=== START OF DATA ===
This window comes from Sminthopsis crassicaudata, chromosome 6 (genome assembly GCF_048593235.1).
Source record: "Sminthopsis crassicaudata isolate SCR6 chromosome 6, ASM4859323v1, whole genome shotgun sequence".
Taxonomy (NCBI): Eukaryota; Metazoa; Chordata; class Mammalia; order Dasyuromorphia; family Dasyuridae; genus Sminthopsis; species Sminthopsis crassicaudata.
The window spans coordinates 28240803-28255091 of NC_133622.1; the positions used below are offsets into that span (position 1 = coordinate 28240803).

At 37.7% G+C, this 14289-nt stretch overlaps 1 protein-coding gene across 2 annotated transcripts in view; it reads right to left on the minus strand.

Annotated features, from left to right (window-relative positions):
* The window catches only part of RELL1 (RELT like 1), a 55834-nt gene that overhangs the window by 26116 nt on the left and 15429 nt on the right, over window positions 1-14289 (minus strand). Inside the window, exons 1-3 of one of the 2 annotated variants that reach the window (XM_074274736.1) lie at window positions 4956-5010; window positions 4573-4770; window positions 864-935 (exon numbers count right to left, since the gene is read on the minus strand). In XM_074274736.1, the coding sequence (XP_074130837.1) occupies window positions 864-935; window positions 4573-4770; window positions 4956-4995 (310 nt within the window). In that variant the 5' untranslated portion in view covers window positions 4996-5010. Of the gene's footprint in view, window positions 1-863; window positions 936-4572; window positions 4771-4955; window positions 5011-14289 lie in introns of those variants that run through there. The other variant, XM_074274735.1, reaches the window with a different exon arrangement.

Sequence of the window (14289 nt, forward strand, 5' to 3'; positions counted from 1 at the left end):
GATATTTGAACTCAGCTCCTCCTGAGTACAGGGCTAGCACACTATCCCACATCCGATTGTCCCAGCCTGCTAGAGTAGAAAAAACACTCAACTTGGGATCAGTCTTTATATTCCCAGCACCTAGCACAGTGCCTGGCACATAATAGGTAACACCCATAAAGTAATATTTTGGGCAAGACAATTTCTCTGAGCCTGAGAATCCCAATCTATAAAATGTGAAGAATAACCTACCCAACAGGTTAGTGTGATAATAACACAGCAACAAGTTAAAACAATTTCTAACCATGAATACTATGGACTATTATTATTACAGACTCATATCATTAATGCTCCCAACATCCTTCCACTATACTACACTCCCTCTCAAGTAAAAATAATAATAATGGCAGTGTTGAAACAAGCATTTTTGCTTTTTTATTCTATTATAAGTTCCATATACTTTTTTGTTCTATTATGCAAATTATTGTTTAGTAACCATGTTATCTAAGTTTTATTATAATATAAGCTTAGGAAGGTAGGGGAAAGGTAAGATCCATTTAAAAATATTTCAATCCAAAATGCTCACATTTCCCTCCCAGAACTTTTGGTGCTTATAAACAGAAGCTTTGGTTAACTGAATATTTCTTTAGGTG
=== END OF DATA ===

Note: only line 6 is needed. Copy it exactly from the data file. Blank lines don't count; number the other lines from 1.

Annotated features, from left to right (window-relative positions):